C’mon, two wrongs do not make a right. Just because the other (red) side does it does not mean “we” should too. “We” lost the 2014 midterm elections because the right messages weren’t getting put out and what was being said did not engage the voters enough to get them to actually vote. Maybe it’s time to try other tactics?Barry Brothers

Homecrest

Blott Stringer

To the editor,

Comptroller Scott Stringer is a spoiled child having a temper tantrum. Perhaps he needs a time out. Who knew that taxpayers are paying for members of the NYPD Intelligence Division to serve as his personal security detail. Stringer recently fired four of New York’s Finest from this security detail because they were late in picking him up from his expensive Manhattan home one morning. Is anyone aware that Stringer is the target of any terrorist groups which would merit this level of protection? I seriously doubt that al-Qaeda, Hezbollah, Islamic State or any other terrorists are even aware of his existence.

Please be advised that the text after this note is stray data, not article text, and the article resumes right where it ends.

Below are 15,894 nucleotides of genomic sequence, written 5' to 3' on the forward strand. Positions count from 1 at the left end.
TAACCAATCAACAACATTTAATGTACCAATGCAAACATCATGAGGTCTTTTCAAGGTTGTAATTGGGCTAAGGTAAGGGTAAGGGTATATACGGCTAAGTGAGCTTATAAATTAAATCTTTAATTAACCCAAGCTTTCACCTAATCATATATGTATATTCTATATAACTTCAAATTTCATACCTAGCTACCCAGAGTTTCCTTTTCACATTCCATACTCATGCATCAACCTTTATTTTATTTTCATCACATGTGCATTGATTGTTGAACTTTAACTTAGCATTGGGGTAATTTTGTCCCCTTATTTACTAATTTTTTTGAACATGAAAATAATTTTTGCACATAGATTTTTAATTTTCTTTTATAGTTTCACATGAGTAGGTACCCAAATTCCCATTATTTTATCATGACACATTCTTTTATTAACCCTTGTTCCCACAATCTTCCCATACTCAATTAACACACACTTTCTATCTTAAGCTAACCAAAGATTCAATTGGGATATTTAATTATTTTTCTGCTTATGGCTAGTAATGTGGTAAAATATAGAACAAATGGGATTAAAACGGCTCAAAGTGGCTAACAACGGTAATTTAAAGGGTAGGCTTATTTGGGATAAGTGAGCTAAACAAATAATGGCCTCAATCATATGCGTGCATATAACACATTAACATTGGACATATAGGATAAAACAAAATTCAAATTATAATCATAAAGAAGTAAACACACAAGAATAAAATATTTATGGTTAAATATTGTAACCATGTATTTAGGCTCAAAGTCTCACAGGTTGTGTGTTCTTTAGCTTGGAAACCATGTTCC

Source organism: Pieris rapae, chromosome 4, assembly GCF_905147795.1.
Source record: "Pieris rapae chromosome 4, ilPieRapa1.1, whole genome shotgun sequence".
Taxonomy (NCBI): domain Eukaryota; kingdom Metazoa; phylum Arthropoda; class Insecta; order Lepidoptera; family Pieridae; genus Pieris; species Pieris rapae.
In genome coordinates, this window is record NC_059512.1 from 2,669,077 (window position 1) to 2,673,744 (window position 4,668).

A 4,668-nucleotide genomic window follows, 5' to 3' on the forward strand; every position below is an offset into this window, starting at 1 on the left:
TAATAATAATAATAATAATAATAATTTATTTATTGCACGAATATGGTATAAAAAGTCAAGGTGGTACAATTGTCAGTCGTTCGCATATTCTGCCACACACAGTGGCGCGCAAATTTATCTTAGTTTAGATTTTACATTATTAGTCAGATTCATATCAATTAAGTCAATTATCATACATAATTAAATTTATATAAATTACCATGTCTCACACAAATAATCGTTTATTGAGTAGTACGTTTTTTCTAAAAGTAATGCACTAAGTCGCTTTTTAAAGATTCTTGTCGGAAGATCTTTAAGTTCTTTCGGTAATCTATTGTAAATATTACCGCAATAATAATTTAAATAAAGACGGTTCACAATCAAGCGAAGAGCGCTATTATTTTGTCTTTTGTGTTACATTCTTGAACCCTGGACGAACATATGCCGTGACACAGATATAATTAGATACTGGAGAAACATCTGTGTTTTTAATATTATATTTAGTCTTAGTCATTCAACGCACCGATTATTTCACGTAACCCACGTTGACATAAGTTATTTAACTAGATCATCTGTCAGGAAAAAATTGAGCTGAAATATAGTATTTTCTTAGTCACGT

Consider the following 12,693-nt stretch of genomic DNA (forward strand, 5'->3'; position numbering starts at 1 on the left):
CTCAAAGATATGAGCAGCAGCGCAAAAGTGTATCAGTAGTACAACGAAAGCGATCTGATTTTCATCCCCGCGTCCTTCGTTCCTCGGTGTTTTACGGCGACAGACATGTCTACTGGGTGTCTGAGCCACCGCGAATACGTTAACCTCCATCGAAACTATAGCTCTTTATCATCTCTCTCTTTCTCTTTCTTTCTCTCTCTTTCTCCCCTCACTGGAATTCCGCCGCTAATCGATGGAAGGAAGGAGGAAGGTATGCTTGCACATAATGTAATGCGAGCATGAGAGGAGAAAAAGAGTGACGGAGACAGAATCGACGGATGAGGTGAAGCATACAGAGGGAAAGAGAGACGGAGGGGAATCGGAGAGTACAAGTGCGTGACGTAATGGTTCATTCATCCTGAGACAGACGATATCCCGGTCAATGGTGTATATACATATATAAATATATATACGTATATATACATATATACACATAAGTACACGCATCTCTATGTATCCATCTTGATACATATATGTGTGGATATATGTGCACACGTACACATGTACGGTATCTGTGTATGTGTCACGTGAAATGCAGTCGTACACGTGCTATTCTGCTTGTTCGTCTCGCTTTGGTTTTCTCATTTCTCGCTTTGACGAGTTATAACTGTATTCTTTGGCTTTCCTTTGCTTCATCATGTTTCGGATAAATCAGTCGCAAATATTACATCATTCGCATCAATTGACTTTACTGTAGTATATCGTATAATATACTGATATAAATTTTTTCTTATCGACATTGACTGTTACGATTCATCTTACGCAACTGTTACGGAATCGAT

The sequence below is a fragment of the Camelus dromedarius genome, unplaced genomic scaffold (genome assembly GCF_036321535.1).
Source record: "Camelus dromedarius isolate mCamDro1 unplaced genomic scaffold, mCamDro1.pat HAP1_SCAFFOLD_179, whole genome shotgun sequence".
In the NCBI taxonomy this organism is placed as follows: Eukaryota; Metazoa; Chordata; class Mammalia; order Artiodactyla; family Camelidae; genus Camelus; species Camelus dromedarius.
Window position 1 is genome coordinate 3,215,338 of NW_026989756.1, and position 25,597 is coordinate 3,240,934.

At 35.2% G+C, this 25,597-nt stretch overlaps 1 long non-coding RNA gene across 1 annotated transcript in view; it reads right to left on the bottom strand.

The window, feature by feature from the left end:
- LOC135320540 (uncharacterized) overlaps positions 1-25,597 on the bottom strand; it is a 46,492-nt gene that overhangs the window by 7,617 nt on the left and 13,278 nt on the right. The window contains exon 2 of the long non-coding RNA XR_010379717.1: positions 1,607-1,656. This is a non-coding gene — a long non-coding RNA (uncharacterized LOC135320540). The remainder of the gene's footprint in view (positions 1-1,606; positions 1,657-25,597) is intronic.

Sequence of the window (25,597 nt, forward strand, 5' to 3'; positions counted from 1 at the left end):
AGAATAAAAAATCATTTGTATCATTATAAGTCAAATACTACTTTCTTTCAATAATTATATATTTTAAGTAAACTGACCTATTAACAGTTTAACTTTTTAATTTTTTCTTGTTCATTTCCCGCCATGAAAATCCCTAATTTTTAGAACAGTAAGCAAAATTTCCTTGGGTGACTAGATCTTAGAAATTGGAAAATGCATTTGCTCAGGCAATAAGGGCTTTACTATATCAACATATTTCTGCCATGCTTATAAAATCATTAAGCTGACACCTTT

Municipal employees could never get away with the same abuses. They could not use city vehicles during work hours to chauffeur spouses around town. At a minimum, they would have to reimburse the city for the costs of all these personal trips. The Department of Investigations needs to take a look at this serious potential waste, fraud, and abuse of taxpayers dollars.

Let Stringer assign one of his several hundred staff members to serve as his personal chauffeur. Better yet he could set an example and follow Manhattan Councilman Dan Garodnick’s bill requiring employers with 20 or more workers to sign up for transit checks. Stringer could do likewise and give up both his free parking space at City Hall and his special police parking permit. He can use his transit check to purchase MetroCards. This will afford Stringer the opportunity to join several million constituents who use public transportation on a daily basis and also contribute to a cleaner environment. Stringer talks about being a friend of the 99 percent, yet he prefers the perks of a one percenter.Larry Penner